The “Islamization Of Europe”? The Islamist Trap

The “Islamization Of Europe”? The Islamist Trap, by Yves Mamou.

France’s new Muslim party, the Equality and Justice Party (PEJ), is an element of a network of political parties built by Turkey’s President Erdogan and AKP to influence each country of Europe, and to influence Europe through its Muslim population.

What is their program? The classic one for an Islamic party: abolishing the founding secularist law of 1905, which established the separation of church and state; mandatory veils for schoolgirls; and community solidarity (as opposed to individual rights) as a priority. All that is wrapped in the not-so-innocent flag of the necessity to “fight against Islamophobia”, a concept invented to shut down the push-back of all people who might criticize Islam before they can even start.

The Trap:

An Islamist party in a democracy is, according the Algerian writer, Kamel Daoud, “a trap”. Especially in France. In an op-ed published in Le Point in 2015, he writes:

“An Islamic party in France? What a fascinating political object: one cannot refuse it, but one cannot accept it. Nothing better summarizes the situation as a French trap… If France says Yes, she submits in the long term. An Islamic party is an Islamist party by a natural slope…. By definition. Its purpose is to conquer the world, not just to have a mandate. Its mechanics were already established…. Islamists took power in the name of democracy, then suspended democracy by using their power. At best. At worse, Islamists opted for the approach of the crab that keeps its claws behind his back: no political ambitions, but a millenary ambition in the mind: convert the clothes, the body, the social links, the arts, nursing homes, schools, songs and culture, then, they just wait for the fruit to fall in the turban… An Islamist party is an open trap: you cannot let it in. If you refuse it, your country switches to a dictatorship, but if you accept it, you are at risk of submission….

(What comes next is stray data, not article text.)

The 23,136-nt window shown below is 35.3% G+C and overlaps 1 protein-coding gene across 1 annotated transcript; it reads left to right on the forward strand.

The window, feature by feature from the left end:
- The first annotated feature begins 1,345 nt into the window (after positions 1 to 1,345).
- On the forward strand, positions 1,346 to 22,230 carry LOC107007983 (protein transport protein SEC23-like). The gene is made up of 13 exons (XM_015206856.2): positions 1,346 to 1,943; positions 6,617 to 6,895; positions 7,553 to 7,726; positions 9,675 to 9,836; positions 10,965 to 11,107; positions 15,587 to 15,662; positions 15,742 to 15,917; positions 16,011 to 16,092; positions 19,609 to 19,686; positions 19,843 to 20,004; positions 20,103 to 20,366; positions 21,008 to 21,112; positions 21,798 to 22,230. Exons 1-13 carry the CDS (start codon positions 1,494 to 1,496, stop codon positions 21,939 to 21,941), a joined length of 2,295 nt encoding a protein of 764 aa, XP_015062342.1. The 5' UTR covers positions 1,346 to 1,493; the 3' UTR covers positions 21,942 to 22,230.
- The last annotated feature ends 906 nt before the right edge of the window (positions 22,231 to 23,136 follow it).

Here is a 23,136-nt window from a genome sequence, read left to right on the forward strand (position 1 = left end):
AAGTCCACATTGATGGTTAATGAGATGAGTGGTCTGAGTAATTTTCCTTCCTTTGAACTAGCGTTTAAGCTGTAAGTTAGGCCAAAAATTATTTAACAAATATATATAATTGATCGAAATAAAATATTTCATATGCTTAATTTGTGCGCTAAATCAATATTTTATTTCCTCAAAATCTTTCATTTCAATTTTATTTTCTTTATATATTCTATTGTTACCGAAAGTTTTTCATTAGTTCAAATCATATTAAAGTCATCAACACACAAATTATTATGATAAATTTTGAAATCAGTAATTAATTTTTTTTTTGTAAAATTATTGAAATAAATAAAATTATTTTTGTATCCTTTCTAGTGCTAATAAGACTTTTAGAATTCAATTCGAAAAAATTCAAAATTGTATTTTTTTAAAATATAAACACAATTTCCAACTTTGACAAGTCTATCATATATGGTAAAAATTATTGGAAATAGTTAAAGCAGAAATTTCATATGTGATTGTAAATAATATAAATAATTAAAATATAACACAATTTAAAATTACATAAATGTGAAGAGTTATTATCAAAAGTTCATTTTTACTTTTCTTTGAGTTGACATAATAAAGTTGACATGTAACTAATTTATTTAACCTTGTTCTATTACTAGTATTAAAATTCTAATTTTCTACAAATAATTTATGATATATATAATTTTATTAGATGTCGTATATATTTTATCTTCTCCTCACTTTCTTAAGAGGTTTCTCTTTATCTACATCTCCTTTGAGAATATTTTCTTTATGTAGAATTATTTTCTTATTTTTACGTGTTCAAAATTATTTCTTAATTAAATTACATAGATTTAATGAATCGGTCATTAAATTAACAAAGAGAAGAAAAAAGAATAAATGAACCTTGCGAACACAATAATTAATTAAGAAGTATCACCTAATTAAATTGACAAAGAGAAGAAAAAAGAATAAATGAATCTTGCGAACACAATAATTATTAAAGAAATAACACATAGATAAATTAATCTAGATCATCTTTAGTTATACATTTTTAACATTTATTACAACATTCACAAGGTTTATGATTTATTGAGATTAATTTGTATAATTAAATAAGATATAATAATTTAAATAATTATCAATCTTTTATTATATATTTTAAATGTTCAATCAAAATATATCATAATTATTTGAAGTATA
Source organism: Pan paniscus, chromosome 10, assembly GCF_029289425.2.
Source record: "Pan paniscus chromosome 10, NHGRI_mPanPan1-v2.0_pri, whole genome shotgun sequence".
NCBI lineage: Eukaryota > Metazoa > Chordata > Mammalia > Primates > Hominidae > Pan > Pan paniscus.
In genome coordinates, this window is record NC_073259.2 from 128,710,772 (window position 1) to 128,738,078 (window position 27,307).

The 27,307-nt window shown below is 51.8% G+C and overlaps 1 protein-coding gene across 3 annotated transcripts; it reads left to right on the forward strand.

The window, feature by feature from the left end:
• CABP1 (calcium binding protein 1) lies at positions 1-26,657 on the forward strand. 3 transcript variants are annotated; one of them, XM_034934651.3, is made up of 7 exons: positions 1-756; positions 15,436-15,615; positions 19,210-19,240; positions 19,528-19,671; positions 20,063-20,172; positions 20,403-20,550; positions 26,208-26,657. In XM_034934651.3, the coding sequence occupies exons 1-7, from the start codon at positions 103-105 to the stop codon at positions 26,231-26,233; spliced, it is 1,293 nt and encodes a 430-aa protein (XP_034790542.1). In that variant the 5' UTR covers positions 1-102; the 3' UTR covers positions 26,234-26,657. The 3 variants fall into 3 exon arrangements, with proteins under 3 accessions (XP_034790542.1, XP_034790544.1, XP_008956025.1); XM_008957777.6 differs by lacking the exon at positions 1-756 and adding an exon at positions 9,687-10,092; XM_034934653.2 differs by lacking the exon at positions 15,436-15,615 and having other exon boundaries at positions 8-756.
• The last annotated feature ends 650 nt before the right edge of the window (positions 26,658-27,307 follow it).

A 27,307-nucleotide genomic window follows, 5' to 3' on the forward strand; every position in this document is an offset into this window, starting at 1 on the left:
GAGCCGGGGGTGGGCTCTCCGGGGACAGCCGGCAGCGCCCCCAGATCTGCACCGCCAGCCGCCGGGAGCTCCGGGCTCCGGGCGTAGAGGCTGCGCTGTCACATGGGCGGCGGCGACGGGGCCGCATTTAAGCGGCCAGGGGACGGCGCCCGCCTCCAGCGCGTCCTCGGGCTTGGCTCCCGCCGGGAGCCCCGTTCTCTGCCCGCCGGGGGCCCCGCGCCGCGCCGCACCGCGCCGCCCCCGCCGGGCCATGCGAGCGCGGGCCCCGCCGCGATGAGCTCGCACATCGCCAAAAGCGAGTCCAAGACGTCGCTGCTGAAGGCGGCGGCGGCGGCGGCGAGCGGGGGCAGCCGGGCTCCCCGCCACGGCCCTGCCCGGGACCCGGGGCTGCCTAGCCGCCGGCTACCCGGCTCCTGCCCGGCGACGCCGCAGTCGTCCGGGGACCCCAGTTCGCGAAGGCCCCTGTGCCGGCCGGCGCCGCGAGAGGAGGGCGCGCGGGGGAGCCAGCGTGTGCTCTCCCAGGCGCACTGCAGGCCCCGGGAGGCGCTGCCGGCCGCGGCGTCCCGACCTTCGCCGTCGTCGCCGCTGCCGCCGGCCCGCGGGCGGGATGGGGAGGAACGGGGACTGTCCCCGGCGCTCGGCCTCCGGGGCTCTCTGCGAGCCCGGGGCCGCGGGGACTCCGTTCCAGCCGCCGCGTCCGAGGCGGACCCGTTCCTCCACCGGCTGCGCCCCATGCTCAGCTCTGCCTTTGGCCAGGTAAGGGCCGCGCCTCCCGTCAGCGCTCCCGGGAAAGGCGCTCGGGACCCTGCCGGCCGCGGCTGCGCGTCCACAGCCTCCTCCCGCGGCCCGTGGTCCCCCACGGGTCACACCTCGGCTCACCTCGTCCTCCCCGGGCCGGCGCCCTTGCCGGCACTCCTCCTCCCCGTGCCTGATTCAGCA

“As soon as it bursts onto the political scene, the same consequences appear as in Algeria, Egypt, Pakistan, the Sahel or Tunisia: it divides the country between Eradicators (those who want to eradicate the Islamists) and Reconcilers (those who advocate dialogue with Islamist monologue) and the Fatalists (those who are waiting for something good to happen).

As a fine political analyst, Kamel Daoud knows — and everybody knows with him — that nobody in France has the solution to confront the Islamist problem. The only question is: who will win? Reconcilers or Eradicators? One thing is sure for now, Reconcilers are in power for the next five years.